A terrifically conceived and executed sophomore feature from Sam Fleischner.
Sam Fleischner’s terrifically conceived and executed sophomore feature, “Stand Clear of the Closing Doors,” alternates between an autistic 13-year-old boy’s extended walkabout in the New York subway system and his undocumented Mexican family’s frantic search for him above ground. Having an autistic protagonist (played by Jesus Valez, a non-professional with Asperger syndrome) creates a uniquely fluid relationship between the central character and the diverse flow of activity around him, which he sometimes connects with, sometimes reacts against and often ignores, lost in his own mental meanderings. Consistently fascinating and suspenseful, “Doors” should open a few in niche play.
The film opens on a typical day for this family living in Rockaway Beach, Queens. Ricky (Valez) cuts school, where he barely finds acceptance, his special needs left unaddressed by the administration. Teenage sister Carla (Azul Zorrilla) picks him up after classes and sees him home, while mother Mariana (Andrea Suarez, excellent) serves as maid for an upscale apartment dweller. Father Ricardo Sr. (Tenoch Huerta Mejia) is off on an out-of-town job for most of the film, apparently a frequent state of affairs.
The next day, Carla fails retrieve Ricky, who wanders off, following a man with a dragon decal on his jacket and trailing him onto the subway. Passengers’ idle chatter swirls around the lost child, scripters Rose Lichter-Marck and Micah Bloomberg proving skilled at offbeat, authentic-sounding dialogue. Snatches of conversation snag viewers’ attention as one colorful raconteur launches into the story of Louis the Tailor, or other riders debate the truth of superstitions, even as the self-absorbed Ricky largely remains non-interactive. With a self/others dynamic reminiscent of the famous Coney Island beach sequence in Morris Engel’s landmark 1953 indie “Little Fugitive,” the subway’s usual breakdancers, doomsday preachers and African-garbed drummers pass by on the edges of Ricky’s consciousness.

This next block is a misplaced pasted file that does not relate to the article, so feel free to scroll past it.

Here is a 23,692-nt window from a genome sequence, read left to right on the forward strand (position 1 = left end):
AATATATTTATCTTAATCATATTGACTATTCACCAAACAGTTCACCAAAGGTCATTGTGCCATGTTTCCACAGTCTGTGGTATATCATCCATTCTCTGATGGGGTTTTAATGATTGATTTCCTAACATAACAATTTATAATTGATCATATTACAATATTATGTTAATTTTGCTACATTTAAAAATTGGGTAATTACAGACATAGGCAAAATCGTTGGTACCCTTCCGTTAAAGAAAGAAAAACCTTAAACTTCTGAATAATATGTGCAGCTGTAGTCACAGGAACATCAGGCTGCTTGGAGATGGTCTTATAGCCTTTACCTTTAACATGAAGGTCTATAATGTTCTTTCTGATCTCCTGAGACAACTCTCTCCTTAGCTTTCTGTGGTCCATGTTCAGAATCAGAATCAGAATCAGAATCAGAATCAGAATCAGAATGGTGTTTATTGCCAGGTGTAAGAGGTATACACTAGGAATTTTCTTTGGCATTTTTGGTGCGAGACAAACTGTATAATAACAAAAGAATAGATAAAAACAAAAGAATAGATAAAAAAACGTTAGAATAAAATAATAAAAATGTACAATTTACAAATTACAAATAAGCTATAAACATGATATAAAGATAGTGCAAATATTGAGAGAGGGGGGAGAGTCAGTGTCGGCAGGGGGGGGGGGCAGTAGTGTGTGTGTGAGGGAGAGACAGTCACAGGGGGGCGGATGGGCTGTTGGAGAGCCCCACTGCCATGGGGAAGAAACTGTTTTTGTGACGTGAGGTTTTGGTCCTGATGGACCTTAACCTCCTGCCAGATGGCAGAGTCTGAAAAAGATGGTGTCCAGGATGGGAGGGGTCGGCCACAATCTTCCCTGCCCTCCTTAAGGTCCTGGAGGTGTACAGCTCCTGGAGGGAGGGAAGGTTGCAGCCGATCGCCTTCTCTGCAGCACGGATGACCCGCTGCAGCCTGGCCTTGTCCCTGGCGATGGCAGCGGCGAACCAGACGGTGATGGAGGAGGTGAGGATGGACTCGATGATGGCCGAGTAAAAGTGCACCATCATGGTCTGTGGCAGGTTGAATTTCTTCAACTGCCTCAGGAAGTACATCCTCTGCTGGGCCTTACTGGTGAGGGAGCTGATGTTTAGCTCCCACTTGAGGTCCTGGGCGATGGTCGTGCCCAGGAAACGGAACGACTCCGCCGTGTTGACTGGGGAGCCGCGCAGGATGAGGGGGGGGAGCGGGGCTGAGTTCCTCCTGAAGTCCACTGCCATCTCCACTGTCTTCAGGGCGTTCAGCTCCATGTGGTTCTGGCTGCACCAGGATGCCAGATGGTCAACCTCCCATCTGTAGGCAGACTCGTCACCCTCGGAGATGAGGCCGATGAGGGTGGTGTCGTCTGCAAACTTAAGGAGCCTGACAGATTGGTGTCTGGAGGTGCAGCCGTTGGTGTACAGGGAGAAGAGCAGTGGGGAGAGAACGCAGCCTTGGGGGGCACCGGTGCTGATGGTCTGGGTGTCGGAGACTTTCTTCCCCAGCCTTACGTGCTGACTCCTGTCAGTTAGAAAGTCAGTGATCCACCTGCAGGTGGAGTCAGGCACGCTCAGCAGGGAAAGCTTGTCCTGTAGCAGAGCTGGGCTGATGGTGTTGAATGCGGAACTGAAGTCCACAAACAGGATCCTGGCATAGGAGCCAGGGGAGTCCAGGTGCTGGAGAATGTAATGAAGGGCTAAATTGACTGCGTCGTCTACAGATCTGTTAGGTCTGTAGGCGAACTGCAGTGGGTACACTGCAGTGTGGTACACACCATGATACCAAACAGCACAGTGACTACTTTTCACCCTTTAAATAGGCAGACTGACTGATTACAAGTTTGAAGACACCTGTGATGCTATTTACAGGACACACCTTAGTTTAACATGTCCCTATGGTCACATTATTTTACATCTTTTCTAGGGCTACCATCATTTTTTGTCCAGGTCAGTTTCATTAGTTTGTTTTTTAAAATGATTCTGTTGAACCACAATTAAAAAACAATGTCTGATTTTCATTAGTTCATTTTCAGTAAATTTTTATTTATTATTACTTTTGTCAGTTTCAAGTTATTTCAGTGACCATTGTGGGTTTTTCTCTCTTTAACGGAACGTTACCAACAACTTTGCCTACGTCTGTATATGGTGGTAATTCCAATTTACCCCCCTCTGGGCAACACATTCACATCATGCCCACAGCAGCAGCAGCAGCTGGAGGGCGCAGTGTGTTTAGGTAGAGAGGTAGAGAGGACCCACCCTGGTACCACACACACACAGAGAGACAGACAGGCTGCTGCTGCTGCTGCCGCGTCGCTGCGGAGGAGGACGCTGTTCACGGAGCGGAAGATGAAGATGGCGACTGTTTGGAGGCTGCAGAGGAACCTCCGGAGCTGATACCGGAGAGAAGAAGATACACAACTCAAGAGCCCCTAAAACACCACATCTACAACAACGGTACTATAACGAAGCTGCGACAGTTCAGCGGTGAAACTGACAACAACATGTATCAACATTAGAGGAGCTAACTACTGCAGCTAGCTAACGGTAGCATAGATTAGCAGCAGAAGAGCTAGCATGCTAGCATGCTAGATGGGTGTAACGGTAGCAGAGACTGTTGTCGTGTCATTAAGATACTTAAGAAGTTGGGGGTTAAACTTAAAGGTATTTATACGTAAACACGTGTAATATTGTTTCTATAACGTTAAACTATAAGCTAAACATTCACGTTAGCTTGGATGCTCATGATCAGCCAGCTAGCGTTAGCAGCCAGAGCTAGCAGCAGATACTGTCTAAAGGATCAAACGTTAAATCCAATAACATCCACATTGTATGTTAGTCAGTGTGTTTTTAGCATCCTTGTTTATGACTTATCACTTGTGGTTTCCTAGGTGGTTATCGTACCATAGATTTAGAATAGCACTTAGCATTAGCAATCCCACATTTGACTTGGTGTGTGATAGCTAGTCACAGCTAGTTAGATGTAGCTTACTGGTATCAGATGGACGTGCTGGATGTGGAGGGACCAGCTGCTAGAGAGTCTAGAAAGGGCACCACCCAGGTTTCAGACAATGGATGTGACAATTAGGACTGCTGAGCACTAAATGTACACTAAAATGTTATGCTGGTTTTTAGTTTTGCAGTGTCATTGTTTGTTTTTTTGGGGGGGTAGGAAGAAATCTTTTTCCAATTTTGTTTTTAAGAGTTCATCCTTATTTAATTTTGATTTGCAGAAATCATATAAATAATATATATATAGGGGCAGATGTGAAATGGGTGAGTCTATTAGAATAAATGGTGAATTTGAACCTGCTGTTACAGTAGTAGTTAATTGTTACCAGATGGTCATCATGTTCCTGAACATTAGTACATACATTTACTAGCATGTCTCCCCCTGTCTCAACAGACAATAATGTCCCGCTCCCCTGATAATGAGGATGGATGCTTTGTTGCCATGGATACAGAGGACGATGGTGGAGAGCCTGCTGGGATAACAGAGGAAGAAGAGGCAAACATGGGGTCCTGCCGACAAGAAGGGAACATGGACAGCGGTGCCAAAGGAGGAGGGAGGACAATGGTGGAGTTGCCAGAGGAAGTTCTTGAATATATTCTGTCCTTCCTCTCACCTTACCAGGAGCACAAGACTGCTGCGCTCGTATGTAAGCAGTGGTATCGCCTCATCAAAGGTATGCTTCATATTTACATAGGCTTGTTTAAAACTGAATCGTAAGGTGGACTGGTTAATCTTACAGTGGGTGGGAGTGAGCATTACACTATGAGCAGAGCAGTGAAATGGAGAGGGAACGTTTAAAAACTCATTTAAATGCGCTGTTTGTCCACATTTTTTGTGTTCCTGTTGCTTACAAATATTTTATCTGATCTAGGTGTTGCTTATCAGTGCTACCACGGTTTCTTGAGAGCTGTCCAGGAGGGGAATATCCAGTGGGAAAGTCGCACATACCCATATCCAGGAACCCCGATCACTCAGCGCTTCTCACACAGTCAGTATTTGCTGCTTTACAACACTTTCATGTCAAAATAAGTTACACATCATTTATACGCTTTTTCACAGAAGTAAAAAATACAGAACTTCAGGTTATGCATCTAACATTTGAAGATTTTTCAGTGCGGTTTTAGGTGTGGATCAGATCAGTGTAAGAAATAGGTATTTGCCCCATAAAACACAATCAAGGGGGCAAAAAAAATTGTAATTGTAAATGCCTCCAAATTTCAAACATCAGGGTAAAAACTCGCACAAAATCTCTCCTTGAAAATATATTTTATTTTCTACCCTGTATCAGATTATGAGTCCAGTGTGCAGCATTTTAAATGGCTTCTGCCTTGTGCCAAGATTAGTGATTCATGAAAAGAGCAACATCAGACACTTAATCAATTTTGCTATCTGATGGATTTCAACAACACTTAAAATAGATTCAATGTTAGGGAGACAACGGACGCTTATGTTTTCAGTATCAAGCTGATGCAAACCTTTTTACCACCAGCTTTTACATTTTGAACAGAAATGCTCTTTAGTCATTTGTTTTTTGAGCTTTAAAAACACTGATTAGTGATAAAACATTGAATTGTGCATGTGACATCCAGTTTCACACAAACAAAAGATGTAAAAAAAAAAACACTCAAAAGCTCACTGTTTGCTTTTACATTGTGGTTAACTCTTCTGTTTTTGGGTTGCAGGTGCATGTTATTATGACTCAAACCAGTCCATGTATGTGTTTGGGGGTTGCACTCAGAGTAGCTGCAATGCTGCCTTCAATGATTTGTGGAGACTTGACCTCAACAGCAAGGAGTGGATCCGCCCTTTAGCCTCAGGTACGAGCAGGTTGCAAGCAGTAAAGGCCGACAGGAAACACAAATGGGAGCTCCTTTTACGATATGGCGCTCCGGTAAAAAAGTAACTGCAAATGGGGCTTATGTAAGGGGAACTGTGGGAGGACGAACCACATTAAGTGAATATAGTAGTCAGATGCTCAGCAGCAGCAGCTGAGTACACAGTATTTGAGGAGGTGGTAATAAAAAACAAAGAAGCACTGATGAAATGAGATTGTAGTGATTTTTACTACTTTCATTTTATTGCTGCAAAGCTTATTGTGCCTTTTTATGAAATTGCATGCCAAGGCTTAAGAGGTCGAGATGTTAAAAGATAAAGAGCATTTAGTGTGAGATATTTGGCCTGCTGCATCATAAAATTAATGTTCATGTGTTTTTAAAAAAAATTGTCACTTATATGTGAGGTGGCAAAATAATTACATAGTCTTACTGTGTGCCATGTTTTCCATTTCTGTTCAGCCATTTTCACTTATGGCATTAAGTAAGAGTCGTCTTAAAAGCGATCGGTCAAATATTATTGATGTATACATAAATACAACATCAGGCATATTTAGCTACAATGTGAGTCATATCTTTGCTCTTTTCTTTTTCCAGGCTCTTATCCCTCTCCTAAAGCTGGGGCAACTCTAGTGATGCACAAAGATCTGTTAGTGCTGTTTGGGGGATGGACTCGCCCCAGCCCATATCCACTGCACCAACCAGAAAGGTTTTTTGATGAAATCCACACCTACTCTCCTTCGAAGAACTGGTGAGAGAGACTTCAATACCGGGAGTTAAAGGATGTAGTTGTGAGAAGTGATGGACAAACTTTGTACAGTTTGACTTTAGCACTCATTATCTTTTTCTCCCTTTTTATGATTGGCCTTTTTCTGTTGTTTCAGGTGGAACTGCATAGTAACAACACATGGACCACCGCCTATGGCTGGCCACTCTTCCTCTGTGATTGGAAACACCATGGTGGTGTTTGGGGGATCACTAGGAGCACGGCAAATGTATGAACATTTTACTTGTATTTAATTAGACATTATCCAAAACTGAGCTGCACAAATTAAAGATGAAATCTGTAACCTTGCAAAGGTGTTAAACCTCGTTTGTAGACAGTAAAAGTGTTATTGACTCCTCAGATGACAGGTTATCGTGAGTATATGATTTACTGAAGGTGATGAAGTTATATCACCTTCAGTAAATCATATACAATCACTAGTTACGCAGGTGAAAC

Fleischner often conveys Ricky’s peregrinations in dreamlike ways, filming his image reflected in windows while he retreats into his own musings, or showing him wandering through stations, fascinated by patterns etched in tiles or formed by intertwined pipes. In hallucinatory mode, figures sometimes appear or disappear, and the man with the dragon-decorated jacket lures Ricky in and out of cars and tunnels.
As days pass, Ricky visibly declines, drinking nothing until a water bottle rolls to his feet, eating nothing until a banana is given to him by a homeless man (the only one to recognize his plight). His clothes getting dirtier, and he wets himself when he can’t find an unlocked men’s room.
Meanwhile, in faraway Rockaway, Ricky’s family unravels under the strain of uncertainty, Mariana blaming Carla for Ricky’s disappearance and her husband for not being available to help. Yet the search for Ricky also forces Mariana outside the self-protective confines of her illegal status. She haunts the beaches that Ricky loved, studies his drawings of sea monsters and dragons, and forms a fast friendship with Carmen (Marsha Stephanie Blake), a saleswoman in a shoestore where Ricky hung out, who helps Mariana post missing-person flyers and accompanies her to the police station.
Soon Hurricane Sandy approaches, many residents overheard pooh-poohing the serious warnings and evacuation plans blanketing the news. Helmer Fleischner, whose own home was destroyed, refashioned his film mid-shoot to incorporate the superstorm, the buckled remains of the wooden boardwalk dotting Rockaway Beach backgrounding the film’s cathartic climax.